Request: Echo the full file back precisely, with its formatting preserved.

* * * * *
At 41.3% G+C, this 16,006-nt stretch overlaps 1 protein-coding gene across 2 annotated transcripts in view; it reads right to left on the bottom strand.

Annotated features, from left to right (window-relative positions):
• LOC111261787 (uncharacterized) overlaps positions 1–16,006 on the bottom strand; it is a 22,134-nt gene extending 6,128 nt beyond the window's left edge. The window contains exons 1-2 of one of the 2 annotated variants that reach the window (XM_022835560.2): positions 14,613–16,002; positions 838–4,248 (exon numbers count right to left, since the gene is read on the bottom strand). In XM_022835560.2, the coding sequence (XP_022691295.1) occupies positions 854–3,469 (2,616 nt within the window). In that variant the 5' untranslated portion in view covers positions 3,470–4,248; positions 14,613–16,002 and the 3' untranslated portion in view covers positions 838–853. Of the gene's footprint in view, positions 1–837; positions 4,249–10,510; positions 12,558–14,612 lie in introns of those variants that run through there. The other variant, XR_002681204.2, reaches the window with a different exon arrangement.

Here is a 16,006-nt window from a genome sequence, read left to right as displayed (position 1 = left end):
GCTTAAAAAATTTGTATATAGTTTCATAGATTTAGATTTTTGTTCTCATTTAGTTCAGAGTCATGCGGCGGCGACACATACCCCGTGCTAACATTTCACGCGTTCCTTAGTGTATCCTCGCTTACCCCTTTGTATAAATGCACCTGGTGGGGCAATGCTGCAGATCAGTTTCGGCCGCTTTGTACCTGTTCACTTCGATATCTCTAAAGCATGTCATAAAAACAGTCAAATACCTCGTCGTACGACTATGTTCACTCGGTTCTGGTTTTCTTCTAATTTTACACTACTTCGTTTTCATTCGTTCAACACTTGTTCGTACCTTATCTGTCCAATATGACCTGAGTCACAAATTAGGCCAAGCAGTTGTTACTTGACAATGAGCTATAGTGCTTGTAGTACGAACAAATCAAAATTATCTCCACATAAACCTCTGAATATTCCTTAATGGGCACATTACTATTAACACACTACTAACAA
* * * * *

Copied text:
At 41.3% G+C, this 16,006-nt stretch overlaps 1 protein-coding gene across 2 annotated transcripts in view; it reads right to left on the bottom strand.

Annotated features, from left to right (window-relative positions):
• LOC111261787 (uncharacterized) overlaps positions 1–16,006 on the bottom strand; it is a 22,134-nt gene extending 6,128 nt beyond the window's left edge. The window contains exons 1-2 of one of the 2 annotated variants that reach the window (XM_022835560.2): positions 14,613–16,002; positions 838–4,248 (exon numbers count right to left, since the gene is read on the bottom strand). In XM_022835560.2, the coding sequence (XP_022691295.1) occupies positions 854–3,469 (2,616 nt within the window). In that variant the 5' untranslated portion in view covers positions 3,470–4,248; positions 14,613–16,002 and the 3' untranslated portion in view covers positions 838–853. Of the gene's footprint in view, positions 1–837; positions 4,249–10,510; positions 12,558–14,612 lie in introns of those variants that run through there. The other variant, XR_002681204.2, reaches the window with a different exon arrangement.

Here is a 16,006-nt window from a genome sequence, read left to right as displayed (position 1 = left end):
GCTTAAAAAATTTGTATATAGTTTCATAGATTTAGATTTTTGTTCTCATTTAGTTCAGAGTCATGCGGCGGCGACACATACCCCGTGCTAACATTTCACGCGTTCCTTAGTGTATCCTCGCTTACCCCTTTGTATAAATGCACCTGGTGGGGCAATGCTGCAGATCAGTTTCGGCCGCTTTGTACCTGTTCACTTCGATATCTCTAAAGCATGTCATAAAAACAGTCAAATACCTCGTCGTACGACTATGTTCACTCGGTTCTGGTTTTCTTCTAATTTTACACTACTTCGTTTTCATTCGTTCAACACTTGTTCGTACCTTATCTGTCCAATATGACCTGAGTCACAAATTAGGCCAAGCAGTTGTTACTTGACAATGAGCTATAGTGCTTGTAGTACGAACAAATCAAAATTATCTCCACATAAACCTCTGAATATTCCTTAATGGGCACATTACTATTAACACACTACTAACAA